German digital bank N26 quits UK ‘due to Brexit’
German digital bank N26 has announced it is pulling out of the UK, saying it will no longer be able to operate in Britain with its European banking licence.
The Monzo and Revolut rival, which is valued at $3.5bn after raising $670m in total, said all UK accounts will be shut down by 15 April this year.
Customers were told to transfer funds to an alternative bank account by the cut off date, and top up accounts with negative balances.
City A.M. understands the decision was taken not to apply for a UK banking licence due to the complexity and costs involved.
In a statement posted today N26 said: “With the UK having left the EU at the end of January, we will in due course no longer be able to operate in the UK with our European banking licence. Therefore we will be leaving the UK and closing all accounts in the coming months.
“We’ve planned the next steps carefully to ensure this process is as smooth as possible.”
Accounts will continue to operate as normal until the deadline date, however no new accounts can be opened, the company said. N26 said the majority of UK staff will move into new roles within the business as it continues to grow its global team.
N26 added: “Customers will shortly receive a formal termination notice. In the meantime, all account and app functionality will continue to work as normal, so customers can still spend or withdraw the money in their account.
“The money will continue to be protected up to equivalent of €100,000. “
The challenger bank launched in the competitive UK in October 2018, and rolled out its services in the US last year.
Charlie Barton, banking and investments specialist at personal finance comparison site Finder.com, said: “This will add fuel to the fire for critics of digital-only banks who are sceptical of their long term stability.
“However it also offers a clear opportunity for UK-based digitial-only banks who will fancy their chances of sweeping up these 200,000 or so customers.”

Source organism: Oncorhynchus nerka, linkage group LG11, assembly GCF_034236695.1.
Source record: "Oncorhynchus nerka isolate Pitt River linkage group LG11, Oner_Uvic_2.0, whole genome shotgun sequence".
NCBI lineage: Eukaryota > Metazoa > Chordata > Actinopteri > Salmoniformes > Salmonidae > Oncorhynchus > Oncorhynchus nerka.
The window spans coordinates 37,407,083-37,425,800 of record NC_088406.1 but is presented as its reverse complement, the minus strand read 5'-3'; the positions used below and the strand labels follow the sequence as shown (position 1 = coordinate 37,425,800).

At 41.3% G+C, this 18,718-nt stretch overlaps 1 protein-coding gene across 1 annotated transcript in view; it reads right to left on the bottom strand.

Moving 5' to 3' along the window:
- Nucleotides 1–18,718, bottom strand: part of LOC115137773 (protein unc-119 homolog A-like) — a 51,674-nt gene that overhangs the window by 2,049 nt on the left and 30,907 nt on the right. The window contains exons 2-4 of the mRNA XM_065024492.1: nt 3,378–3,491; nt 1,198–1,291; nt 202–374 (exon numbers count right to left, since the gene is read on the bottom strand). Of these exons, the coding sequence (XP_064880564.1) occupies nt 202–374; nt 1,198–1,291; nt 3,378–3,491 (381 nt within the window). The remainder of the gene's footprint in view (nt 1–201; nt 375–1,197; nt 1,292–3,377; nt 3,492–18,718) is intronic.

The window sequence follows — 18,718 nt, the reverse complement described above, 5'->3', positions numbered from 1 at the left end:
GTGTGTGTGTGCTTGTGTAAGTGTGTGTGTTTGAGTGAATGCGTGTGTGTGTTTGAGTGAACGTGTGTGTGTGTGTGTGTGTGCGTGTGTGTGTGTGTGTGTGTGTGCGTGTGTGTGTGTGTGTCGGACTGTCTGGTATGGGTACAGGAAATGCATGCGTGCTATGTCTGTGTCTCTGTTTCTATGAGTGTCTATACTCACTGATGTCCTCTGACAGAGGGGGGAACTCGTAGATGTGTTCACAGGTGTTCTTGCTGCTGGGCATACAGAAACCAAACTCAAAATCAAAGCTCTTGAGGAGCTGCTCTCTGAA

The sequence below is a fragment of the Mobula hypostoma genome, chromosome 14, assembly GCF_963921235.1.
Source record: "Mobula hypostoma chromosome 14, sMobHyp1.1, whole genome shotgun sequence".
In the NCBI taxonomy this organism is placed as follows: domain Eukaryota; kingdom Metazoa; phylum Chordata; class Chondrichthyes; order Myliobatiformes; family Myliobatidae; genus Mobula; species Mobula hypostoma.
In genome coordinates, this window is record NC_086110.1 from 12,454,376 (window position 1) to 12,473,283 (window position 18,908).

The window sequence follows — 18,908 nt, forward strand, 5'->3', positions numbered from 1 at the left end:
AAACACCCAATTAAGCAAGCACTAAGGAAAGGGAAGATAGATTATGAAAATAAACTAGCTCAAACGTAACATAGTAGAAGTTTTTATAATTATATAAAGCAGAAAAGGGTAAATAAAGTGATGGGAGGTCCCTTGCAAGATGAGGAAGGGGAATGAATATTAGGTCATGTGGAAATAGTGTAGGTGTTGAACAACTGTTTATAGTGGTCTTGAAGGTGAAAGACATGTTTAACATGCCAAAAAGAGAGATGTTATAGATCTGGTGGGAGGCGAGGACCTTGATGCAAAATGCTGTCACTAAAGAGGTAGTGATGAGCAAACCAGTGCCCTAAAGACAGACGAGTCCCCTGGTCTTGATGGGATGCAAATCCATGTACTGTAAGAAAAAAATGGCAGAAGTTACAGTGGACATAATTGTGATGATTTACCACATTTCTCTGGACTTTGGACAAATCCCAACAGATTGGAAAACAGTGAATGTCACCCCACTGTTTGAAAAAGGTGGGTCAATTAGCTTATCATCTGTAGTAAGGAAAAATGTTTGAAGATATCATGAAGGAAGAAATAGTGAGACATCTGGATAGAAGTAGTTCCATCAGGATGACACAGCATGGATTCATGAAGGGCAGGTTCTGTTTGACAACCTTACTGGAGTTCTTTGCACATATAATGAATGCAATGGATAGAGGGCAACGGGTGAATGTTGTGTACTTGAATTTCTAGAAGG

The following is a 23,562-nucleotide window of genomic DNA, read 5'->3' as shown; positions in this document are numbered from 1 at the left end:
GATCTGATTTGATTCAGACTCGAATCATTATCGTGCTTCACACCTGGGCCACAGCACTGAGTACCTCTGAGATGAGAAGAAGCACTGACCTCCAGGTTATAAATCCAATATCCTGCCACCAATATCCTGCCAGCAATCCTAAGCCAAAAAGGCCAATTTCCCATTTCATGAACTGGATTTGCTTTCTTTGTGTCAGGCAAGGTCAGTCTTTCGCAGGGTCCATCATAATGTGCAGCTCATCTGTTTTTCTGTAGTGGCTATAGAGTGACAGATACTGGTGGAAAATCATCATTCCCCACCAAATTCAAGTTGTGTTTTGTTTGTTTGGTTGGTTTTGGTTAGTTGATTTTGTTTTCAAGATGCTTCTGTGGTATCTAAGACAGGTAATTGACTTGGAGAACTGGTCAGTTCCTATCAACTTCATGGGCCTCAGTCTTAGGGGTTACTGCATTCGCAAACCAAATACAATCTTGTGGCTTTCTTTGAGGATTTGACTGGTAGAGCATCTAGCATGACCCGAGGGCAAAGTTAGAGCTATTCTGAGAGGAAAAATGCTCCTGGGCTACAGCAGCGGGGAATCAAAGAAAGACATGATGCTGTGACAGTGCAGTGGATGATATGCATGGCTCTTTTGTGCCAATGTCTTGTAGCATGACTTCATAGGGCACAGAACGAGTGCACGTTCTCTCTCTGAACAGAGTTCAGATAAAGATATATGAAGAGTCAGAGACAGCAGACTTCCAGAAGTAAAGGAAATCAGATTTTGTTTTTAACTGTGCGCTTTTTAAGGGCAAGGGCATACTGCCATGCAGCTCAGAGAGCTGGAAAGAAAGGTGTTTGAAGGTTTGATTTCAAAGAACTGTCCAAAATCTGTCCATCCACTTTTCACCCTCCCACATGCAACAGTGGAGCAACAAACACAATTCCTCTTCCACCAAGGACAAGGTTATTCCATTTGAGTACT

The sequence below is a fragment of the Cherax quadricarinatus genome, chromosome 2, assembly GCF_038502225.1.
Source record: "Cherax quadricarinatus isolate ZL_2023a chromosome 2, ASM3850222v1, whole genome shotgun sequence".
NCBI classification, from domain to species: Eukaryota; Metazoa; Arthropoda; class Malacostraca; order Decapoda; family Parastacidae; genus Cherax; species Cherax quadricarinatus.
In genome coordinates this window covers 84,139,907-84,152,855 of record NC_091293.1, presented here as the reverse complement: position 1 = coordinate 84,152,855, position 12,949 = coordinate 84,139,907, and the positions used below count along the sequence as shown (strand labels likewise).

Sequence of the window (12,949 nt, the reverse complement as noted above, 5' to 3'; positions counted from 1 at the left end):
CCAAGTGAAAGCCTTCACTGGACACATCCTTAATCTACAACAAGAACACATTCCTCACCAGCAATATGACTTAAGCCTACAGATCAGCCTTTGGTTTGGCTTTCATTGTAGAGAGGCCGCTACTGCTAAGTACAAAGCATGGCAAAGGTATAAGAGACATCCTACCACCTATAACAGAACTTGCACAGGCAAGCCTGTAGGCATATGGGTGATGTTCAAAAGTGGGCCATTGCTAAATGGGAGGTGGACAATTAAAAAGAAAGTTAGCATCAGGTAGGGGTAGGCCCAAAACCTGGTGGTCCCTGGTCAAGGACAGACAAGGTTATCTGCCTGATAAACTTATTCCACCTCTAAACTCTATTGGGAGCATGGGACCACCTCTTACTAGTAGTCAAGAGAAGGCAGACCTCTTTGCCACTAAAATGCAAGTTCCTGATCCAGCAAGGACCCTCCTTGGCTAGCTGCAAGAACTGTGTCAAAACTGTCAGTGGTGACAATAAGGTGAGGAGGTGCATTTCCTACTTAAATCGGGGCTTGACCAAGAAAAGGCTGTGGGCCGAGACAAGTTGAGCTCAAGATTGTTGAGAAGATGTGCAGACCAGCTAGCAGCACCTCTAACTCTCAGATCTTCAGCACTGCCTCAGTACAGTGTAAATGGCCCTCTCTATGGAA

Forrester senior analyst Aurelie L’Hostis added: “N26’s launch in the UK might have felt like a natural next step back in 2018… Yet, Brexit was already looming ominously in the distance back then — and there were questions regarding the validity of that licence post-Brexit.
“Beyond that, N26 entered the UK market on the heels of fast-moving rival challenger banks Monzo, Revolut and Starling Bank. Catching up was not going to be easy.”
N26 become Europe’s most valuable fintech startup following 2019’s series D funding round, which was led by US venture capital firm Insight Venture Partners.
However, in May the German banking regulator ordered the startup to improve its anti-money laundering policies, following reports of fraudulent transactions and problems with the bank’s communications structure.
The bank’s users had complained about fraudulent activity being ignored due to poor reporting processes. Customers had reported that they were unable to get a response to complaints through its chat bot or email for several weeks.
The regulator told the bank to remove backlogs in IT monitoring and to establish process descriptions and workflows in writing. The watchdog also told N26 to work to re-identify a number of exisitng customers, after concerns were raise over their identity.